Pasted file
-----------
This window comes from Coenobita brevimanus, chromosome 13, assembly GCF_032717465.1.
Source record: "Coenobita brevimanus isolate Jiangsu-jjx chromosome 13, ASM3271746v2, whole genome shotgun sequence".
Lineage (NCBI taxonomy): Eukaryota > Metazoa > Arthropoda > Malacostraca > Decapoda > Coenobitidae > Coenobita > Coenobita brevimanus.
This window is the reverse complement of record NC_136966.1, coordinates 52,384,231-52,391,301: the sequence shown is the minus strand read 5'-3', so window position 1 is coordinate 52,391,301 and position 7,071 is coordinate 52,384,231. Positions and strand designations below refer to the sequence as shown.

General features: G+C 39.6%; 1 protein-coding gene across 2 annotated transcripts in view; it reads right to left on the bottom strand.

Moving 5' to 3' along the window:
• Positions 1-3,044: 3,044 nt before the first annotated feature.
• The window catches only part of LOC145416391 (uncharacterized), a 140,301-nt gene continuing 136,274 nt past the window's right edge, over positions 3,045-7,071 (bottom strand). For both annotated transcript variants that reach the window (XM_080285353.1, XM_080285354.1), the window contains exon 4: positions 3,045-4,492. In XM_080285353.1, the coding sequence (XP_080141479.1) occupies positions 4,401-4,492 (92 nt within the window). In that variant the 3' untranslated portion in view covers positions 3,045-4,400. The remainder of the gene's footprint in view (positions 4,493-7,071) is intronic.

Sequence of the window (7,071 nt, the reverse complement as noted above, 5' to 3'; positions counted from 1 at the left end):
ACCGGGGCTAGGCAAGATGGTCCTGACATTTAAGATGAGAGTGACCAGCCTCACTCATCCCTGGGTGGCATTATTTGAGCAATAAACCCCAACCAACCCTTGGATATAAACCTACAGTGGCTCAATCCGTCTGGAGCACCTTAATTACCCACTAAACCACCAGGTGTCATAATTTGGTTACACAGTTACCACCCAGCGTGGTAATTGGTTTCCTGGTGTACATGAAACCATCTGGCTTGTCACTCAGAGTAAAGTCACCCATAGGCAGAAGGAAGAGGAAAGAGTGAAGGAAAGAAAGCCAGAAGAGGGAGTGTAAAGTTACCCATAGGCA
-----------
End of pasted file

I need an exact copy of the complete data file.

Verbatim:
This window comes from Coenobita brevimanus, chromosome 13, assembly GCF_032717465.1.
Source record: "Coenobita brevimanus isolate Jiangsu-jjx chromosome 13, ASM3271746v2, whole genome shotgun sequence".
Lineage (NCBI taxonomy): Eukaryota > Metazoa > Arthropoda > Malacostraca > Decapoda > Coenobitidae > Coenobita > Coenobita brevimanus.
This window is the reverse complement of record NC_136966.1, coordinates 52,384,231-52,391,301: the sequence shown is the minus strand read 5'-3', so window position 1 is coordinate 52,391,301 and position 7,071 is coordinate 52,384,231. Positions and strand designations below refer to the sequence as shown.

General features: G+C 39.6%; 1 protein-coding gene across 2 annotated transcripts in view; it reads right to left on the bottom strand.

Moving 5' to 3' along the window:
• Positions 1-3,044: 3,044 nt before the first annotated feature.
• The window catches only part of LOC145416391 (uncharacterized), a 140,301-nt gene continuing 136,274 nt past the window's right edge, over positions 3,045-7,071 (bottom strand). For both annotated transcript variants that reach the window (XM_080285353.1, XM_080285354.1), the window contains exon 4: positions 3,045-4,492. In XM_080285353.1, the coding sequence (XP_080141479.1) occupies positions 4,401-4,492 (92 nt within the window). In that variant the 3' untranslated portion in view covers positions 3,045-4,400. The remainder of the gene's footprint in view (positions 4,493-7,071) is intronic.

Sequence of the window (7,071 nt, the reverse complement as noted above, 5' to 3'; positions counted from 1 at the left end):
ACCGGGGCTAGGCAAGATGGTCCTGACATTTAAGATGAGAGTGACCAGCCTCACTCATCCCTGGGTGGCATTATTTGAGCAATAAACCCCAACCAACCCTTGGATATAAACCTACAGTGGCTCAATCCGTCTGGAGCACCTTAATTACCCACTAAACCACCAGGTGTCATAATTTGGTTACACAGTTACCACCCAGCGTGGTAATTGGTTTCCTGGTGTACATGAAACCATCTGGCTTGTCACTCAGAGTAAAGTCACCCATAGGCAGAAGGAAGAGGAAAGAGTGAAGGAAAGAAAGCCAGAAGAGGGAGTGTAAAGTTACCCATAGGCA